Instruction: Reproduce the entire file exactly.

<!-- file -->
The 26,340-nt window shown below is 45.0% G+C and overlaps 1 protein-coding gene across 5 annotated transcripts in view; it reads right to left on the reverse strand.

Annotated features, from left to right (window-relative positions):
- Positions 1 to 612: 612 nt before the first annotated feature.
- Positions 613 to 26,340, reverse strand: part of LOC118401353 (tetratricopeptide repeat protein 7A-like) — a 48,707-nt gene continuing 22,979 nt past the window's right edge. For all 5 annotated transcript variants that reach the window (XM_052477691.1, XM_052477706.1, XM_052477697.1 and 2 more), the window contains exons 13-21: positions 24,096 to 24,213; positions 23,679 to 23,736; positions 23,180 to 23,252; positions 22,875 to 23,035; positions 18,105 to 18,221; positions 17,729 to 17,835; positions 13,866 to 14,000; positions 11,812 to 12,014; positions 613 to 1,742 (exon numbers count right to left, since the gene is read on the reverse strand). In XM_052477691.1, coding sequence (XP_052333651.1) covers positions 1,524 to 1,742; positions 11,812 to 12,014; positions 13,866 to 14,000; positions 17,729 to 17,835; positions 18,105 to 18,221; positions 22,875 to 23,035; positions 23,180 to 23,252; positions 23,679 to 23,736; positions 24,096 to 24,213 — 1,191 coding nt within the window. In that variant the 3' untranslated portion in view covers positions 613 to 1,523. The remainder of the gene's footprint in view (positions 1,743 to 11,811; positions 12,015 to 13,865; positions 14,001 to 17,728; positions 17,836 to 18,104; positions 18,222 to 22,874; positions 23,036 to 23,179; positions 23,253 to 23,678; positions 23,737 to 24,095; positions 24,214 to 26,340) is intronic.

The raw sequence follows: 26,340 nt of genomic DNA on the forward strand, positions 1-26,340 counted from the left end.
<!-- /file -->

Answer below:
The 26,340-nt window shown below is 45.0% G+C and overlaps 1 protein-coding gene across 5 annotated transcripts in view; it reads right to left on the reverse strand.

Annotated features, from left to right (window-relative positions):
- Positions 1 to 612: 612 nt before the first annotated feature.
- Positions 613 to 26,340, reverse strand: part of LOC118401353 (tetratricopeptide repeat protein 7A-like) — a 48,707-nt gene continuing 22,979 nt past the window's right edge. For all 5 annotated transcript variants that reach the window (XM_052477691.1, XM_052477706.1, XM_052477697.1 and 2 more), the window contains exons 13-21: positions 24,096 to 24,213; positions 23,679 to 23,736; positions 23,180 to 23,252; positions 22,875 to 23,035; positions 18,105 to 18,221; positions 17,729 to 17,835; positions 13,866 to 14,000; positions 11,812 to 12,014; positions 613 to 1,742 (exon numbers count right to left, since the gene is read on the reverse strand). In XM_052477691.1, coding sequence (XP_052333651.1) covers positions 1,524 to 1,742; positions 11,812 to 12,014; positions 13,866 to 14,000; positions 17,729 to 17,835; positions 18,105 to 18,221; positions 22,875 to 23,035; positions 23,180 to 23,252; positions 23,679 to 23,736; positions 24,096 to 24,213 — 1,191 coding nt within the window. In that variant the 3' untranslated portion in view covers positions 613 to 1,523. The remainder of the gene's footprint in view (positions 1,743 to 11,811; positions 12,015 to 13,865; positions 14,001 to 17,728; positions 17,836 to 18,104; positions 18,222 to 22,874; positions 23,036 to 23,179; positions 23,253 to 23,678; positions 23,737 to 24,095; positions 24,214 to 26,340) is intronic.

The raw sequence follows: 26,340 nt of genomic DNA on the forward strand, positions 1-26,340 counted from the left end.